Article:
How to be a PR Rainmaker

Tom McMakin

The following is a guest post from Tom McMakin, CEO of Profitable Ideas Exchange (PIE). 

Ashley looked out her office window on Broadway over at the Flatiron Building and counted the floors, calculating the approximate number of people who worked there.  It was daunting.  She had been a successful practice lead in a D.C.-based public relations firm and recently had spun out to set up shop in Manhattan.  Suddenly the landscape of opportunity seemed overwhelming.  Her old firm done good work, but where to get started in this massive market called New York?  How was she going to make it rain?

The question of how to sell professional services is an enduring one whose answer is being changed by technology.  It wouldn’t matter if Ashley was a lawyer, web-designer or freelance architect, his challenge would be the same.  Services are sold differently than products.  Whereas a laptop salesperson sells on features and attributes — think weight, size, cost, number of pixels — a professional services provider wins new business on reputation, referral and relationships.

Here are some tips from professional rainmakers:

  • Shrink the pond – If you can’t be a big fish in a big pond, then make the pond smaller. Successful professional service providers define niches they can own.  Good:  I work with retailers on merchandising.  Better:  I am the city’s number one coffee shop merchandiser.  On average I increase per store sale by 23%.  Good:  I am an immigration attorney.  Better:  I specialize in helping West African asylum seekers navigate immigration law.
  • Harness tech — Technology has made markets broader. It is now just as likely you will have clients in Singapore or Sidney as in Flatbush or Patterson.  This turbo-charged ability to access potential buyers makes it more important than ever to narrow one’s focus.  If you are just a PR rep, you will be lost in an ocean of other public relations professionals.  If you are the world’s foremost communications advisor to sovereign wealth funds, you can dominate the niche.  Specificity attracts.  Who would you rather defend you in a divorce?  The best divorce attorney in Harlem or a “we do it all” legal storefront?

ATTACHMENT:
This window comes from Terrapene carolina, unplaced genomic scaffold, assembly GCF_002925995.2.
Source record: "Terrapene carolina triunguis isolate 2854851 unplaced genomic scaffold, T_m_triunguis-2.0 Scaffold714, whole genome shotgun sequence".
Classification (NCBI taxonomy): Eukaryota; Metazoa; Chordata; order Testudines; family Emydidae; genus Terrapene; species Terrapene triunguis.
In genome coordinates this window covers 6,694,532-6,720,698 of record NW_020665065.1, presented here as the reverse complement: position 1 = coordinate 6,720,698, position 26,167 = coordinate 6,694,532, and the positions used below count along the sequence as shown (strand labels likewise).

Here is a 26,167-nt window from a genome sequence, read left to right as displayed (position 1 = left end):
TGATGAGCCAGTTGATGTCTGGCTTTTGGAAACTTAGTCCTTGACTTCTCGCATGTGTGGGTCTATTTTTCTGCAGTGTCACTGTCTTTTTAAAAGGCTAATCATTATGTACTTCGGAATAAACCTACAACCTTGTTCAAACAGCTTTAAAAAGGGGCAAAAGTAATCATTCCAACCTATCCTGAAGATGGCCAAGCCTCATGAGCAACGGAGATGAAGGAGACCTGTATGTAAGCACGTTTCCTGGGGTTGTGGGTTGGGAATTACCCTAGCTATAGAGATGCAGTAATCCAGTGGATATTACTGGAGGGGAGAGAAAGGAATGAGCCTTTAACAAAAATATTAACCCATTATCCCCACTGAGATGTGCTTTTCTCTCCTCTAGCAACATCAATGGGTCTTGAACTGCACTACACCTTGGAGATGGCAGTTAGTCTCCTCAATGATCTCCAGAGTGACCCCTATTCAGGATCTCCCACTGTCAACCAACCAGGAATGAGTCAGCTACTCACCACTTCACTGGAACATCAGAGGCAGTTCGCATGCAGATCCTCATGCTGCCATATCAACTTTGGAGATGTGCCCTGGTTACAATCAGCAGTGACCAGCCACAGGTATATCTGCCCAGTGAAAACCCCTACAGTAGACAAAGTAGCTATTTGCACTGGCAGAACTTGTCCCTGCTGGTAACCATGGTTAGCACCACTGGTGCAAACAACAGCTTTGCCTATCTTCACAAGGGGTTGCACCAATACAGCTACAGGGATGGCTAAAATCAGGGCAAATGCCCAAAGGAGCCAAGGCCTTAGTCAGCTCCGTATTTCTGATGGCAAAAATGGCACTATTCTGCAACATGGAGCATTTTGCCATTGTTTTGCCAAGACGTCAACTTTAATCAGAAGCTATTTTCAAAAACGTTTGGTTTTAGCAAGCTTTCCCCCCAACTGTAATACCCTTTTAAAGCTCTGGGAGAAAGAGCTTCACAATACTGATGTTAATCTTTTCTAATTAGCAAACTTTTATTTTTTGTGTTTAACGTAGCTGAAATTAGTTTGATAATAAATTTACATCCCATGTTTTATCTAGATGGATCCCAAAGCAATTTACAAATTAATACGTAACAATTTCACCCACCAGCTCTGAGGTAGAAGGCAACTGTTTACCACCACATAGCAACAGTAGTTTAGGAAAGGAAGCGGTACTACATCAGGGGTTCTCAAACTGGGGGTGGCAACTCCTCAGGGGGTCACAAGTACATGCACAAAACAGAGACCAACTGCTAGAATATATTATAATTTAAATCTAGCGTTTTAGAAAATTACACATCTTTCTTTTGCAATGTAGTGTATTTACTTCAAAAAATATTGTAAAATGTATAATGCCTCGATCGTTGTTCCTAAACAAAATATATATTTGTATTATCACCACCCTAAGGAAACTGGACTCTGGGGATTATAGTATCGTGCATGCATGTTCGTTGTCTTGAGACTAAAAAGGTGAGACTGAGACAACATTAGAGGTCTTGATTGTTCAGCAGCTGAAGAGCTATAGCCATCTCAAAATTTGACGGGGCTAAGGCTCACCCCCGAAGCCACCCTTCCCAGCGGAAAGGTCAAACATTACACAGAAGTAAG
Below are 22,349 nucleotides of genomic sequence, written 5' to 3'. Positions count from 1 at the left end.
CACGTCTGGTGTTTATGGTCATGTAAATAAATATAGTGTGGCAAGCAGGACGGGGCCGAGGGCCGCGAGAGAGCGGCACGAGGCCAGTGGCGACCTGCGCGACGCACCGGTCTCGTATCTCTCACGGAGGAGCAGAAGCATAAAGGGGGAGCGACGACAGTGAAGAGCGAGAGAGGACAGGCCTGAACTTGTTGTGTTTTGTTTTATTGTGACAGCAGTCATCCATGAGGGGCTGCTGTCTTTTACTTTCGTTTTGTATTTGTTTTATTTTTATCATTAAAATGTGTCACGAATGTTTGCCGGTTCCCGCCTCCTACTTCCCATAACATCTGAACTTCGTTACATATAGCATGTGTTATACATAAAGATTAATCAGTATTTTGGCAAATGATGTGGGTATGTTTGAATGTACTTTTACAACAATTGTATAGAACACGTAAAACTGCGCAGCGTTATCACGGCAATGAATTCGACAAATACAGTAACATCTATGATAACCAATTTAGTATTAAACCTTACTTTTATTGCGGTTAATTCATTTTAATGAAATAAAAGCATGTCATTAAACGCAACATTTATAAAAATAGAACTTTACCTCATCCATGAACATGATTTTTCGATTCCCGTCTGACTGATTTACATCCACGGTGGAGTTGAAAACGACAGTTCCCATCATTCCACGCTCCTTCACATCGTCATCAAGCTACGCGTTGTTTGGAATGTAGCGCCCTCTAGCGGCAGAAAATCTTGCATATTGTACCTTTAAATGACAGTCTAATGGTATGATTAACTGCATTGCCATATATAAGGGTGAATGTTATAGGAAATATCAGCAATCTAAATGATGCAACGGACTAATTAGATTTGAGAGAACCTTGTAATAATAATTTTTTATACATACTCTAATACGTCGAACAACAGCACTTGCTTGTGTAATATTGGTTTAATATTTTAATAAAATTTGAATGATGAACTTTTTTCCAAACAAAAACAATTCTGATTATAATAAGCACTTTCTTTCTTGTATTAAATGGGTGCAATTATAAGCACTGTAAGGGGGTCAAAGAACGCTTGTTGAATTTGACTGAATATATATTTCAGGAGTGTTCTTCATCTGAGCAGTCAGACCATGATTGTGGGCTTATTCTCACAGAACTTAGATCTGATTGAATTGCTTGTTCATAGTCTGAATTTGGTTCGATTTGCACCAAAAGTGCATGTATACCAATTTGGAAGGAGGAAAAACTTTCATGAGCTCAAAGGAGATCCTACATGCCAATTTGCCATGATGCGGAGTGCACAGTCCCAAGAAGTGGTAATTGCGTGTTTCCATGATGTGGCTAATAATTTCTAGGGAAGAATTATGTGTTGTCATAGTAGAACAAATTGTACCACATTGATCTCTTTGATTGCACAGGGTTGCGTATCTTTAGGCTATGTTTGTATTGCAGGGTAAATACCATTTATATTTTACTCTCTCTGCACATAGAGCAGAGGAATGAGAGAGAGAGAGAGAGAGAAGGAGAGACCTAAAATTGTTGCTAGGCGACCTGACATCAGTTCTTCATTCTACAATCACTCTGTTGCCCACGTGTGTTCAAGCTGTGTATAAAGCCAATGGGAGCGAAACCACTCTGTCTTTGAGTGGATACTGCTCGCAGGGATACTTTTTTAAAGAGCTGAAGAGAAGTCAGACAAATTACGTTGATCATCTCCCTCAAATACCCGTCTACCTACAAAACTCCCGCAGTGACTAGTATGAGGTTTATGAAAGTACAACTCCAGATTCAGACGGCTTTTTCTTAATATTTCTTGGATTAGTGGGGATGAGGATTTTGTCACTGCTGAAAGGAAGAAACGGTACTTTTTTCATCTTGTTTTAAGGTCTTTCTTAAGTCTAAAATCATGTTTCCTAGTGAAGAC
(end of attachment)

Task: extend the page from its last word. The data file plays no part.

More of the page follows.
• Narrowcast – Technology allows us to communicate with large amounts of people because it automates repetitive tasks. That sounds like a great deal.  With the click of a mouse, you can flood the zone with whitepapers, LinkedIn posts, and email offers.  Indeed there are software suites that let you track such outbound pushes and then the resultant inbound “demand.”  Here is the truth, however.  Increasingly, customers think of such broadcast efforts as the output of spam machines.  Much better is to realize that there are two-hundred individual buyers who could make all the difference in your professional services practice and then narrowcast to them.
  • Know Thyself – Ashley is overwhelmed by the size of Manhattan. Instead of counting floors, she should think about where she and her firm had success in DC.  Were they the pre-IPO communications specialists of choice to Northern Virginia technology firms?  Her first job, now that she is in the Big Apple, is to compile a list of pre-IPO technology firms in the five boroughs.  Then, vow to meet with each one over the course of a year sharing with them case studies of previous success.